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Blog / HowTos /  Creating Amazing CSS Book Style Page

February 2, 2016 - Cathy

Creating Amazing CSS Book Style Page

CSS Book Style Markup

There are a lot of amazing effects that can be created using CSS. One of those is a CSS flip book. Essentially the CSS book style will resemble a swatch book that you might look at to view fabric samples or paint samples. To create this animated flip book, CSS rotation transforms and JavaScript will be used.

The intention here is to display a structure similar to a swatch book, with each swatch being clickable. Clicking on a swatch will rotate the other swatches to reveal the one that was chosen. The markup will be a simple structure with several divisions where each one contains an icon span and a h4:

<div id="sb‐container" class="sb‐container">
<div>
<span class="sb‐icon icon‐cog"></span>
<h4><span>All Settings</span></h4>
</div>
<div>
<span class="sb‐icon icon‐flight"></span>
<h4><span>User Modes</span></h4>
</div>
<div>
<!‐‐ ... ‐‐>
</div>
<!‐‐ ... ‐‐>
<div>
<h4><span>Profile</span></h4>
<h5><span>We ♥ color</span></h5>
</div>
</div><!‐‐ sb‐container ‐‐>

CSS Book Style Creation

CSS will be used to style the book. The first thing to do is define the style for the containing wrapper. The width will be the same as one of the swatches so it can be easily centered:

:.sb‐container {
position: relative;
width: 150px;
height: 400px;
margin: 30px auto 0 auto;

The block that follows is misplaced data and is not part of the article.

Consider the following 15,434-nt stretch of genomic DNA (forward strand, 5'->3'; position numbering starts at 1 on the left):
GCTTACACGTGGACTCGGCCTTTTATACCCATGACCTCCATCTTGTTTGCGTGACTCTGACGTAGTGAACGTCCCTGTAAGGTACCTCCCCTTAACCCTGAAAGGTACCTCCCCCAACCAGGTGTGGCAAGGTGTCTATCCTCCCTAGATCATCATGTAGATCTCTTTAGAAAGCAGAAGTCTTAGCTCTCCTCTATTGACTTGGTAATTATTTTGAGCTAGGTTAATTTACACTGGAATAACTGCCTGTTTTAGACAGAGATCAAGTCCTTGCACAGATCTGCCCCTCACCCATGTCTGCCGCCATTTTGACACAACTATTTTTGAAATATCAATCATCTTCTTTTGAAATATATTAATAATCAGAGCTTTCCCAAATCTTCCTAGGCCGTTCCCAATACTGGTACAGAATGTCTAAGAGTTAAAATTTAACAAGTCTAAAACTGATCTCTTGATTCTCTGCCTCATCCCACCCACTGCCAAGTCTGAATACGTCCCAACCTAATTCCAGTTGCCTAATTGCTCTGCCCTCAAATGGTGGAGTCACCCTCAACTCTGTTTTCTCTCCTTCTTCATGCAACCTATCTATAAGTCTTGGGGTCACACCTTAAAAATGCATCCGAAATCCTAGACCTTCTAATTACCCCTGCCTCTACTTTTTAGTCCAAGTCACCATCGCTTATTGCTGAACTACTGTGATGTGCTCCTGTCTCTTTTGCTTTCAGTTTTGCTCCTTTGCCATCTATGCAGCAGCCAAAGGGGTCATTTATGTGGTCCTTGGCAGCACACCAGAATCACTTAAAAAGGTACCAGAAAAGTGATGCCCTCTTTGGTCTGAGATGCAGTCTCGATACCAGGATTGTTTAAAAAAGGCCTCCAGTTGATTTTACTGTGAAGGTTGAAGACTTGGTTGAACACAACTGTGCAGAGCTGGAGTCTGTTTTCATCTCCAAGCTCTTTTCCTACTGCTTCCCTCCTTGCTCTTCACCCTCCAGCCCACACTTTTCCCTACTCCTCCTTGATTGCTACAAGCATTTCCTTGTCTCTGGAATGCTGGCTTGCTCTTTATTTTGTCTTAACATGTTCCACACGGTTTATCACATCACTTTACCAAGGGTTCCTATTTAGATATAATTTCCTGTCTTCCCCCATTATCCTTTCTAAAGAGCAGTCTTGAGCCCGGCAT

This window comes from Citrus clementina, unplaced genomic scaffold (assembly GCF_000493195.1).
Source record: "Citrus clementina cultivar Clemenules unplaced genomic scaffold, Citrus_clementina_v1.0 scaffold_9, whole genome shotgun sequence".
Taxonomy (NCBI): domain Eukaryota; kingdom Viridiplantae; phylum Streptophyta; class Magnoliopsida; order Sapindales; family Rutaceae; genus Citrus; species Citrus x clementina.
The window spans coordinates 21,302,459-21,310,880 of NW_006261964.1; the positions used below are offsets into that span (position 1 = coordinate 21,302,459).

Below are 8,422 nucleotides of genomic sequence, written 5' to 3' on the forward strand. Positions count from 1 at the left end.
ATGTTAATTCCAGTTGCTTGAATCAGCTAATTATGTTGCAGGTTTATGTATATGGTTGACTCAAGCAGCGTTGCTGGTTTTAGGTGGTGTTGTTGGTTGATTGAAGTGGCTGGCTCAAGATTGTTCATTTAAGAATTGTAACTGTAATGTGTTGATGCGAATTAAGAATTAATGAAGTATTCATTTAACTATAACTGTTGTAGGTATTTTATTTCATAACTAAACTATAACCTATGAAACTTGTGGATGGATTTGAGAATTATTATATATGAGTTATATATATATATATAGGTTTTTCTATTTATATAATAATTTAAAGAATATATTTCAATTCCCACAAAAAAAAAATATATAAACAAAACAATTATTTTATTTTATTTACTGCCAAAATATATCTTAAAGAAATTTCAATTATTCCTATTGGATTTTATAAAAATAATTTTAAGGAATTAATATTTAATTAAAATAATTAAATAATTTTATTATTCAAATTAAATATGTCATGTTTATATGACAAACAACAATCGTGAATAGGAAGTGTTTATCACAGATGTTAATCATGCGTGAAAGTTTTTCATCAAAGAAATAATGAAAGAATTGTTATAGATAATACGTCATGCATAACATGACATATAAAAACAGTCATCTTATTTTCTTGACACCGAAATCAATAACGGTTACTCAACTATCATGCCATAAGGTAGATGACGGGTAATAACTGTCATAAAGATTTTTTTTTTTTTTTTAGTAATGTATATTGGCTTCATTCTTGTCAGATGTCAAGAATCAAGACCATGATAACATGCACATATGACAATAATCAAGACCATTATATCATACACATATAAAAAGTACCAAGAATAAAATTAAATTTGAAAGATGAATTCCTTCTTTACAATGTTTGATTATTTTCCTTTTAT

}

The goal is to create a swatch book with several swatch “sheets”. Each one will be rotated using the CSS transform property (JS). Give the swatches a realistic width and height and make them absolute. The initial state will be all swatches are stacked on top of each other.

css book style

 

The transform-origin will define how the swatches are rotated. The bottom left corner will be used for that so set a value of 25% 90%. Having the backface-visibility hidden will help avoiding a jagged looking text when rotating:

.sb‐container div {
position: absolute;
top: 0;
left: 0;
width: 130px;
background: #fff;
height: 400px;
border‐radius: 5px;
cursor: pointer;
text‐align: center;
background‐image: url(../images/fabric.png);
transform‐origin: 25% 90%;
backface‐visibility: hidden;
}

Now for each division define a different background color and box shadow:

.sb‐container div:nth‐child(1){
background‐color: #ea2a29;
box‐shadow: ‐1px ‐1px 3px rgba(0,0,0,0.1), 1px 1px1pxrgba(0,0,0,0.1);
}
.sb‐container div:nth‐child(2){
background‐color: #f16729;
box‐shadow: ‐1px ‐1px 3px rgba(0,0,0,0.1), 2px 2px 1px rgba(0,0,0,0.1);
}
.sb‐container div:nth‐child(3){
background‐color: #f89322;
box‐shadow: ‐1px ‐1px 3px rgba(0,0,0,0.1), 3px 3px 2px rgba(0,0,0,0.2);
}
.sb‐container div:nth‐child(4){
background‐color: #ffcf14;
box‐shadow: ‐1px ‐1px 3px rgba(0,0,0,0.1), 4px 4px4pxrgba(0,0,0,0.2);
}
.sb‐container div:nth‐child(5){
background‐color: #ffea0d;
box‐shadow: ‐1px ‐1px 3px rgba(0,0,0,0.1), 5px 5px 6px rgba(0,0,0,0.3);
}
.sb‐container div:nth‐child(6){
background‐color: #87b11d;
box‐shadow: ‐1px ‐1px 3px rgba(0,0,0,0.1), 6px 6px 8px rgba(0,0,0,0.3);
}
.sb‐container div:nth‐child(7){
background‐color: #008253;
box‐shadow: ‐1px ‐1px 3px rgba(0,0,0,0.1), 7px 7px 10px rgba(0,0,0,0.4);
}
.sb‐container div:nth‐child(8){
background‐color: #3277b5;
box‐shadow: ‐1px ‐1px 3px rgba(0,0,0,0.1), 8px 8px 12px rgba(0,0,0,0.4);
}
.sb‐container div:nth‐child(9){
background‐color: #4c549f;
box‐shadow: ‐1px ‐1px 3px rgba(0,0,0,0.1), 9px 9px 14px rgba(0,0,0,0.4);
}
.sb‐container div:nth‐child(10){
background‐color: #764394;
box‐shadow: ‐1px ‐1px 3px rgba(0,0,0,0.1), 10px 10px 16px rgba(0,0,0,0.4);
}
.sb‐container div:nth‐child(11){
background‐color: #ca0d86;
box‐shadow: ‐1px ‐1px 3px rgba(0,0,0,0.1), 11px 11px 18px rgba(0,0,0,0.4);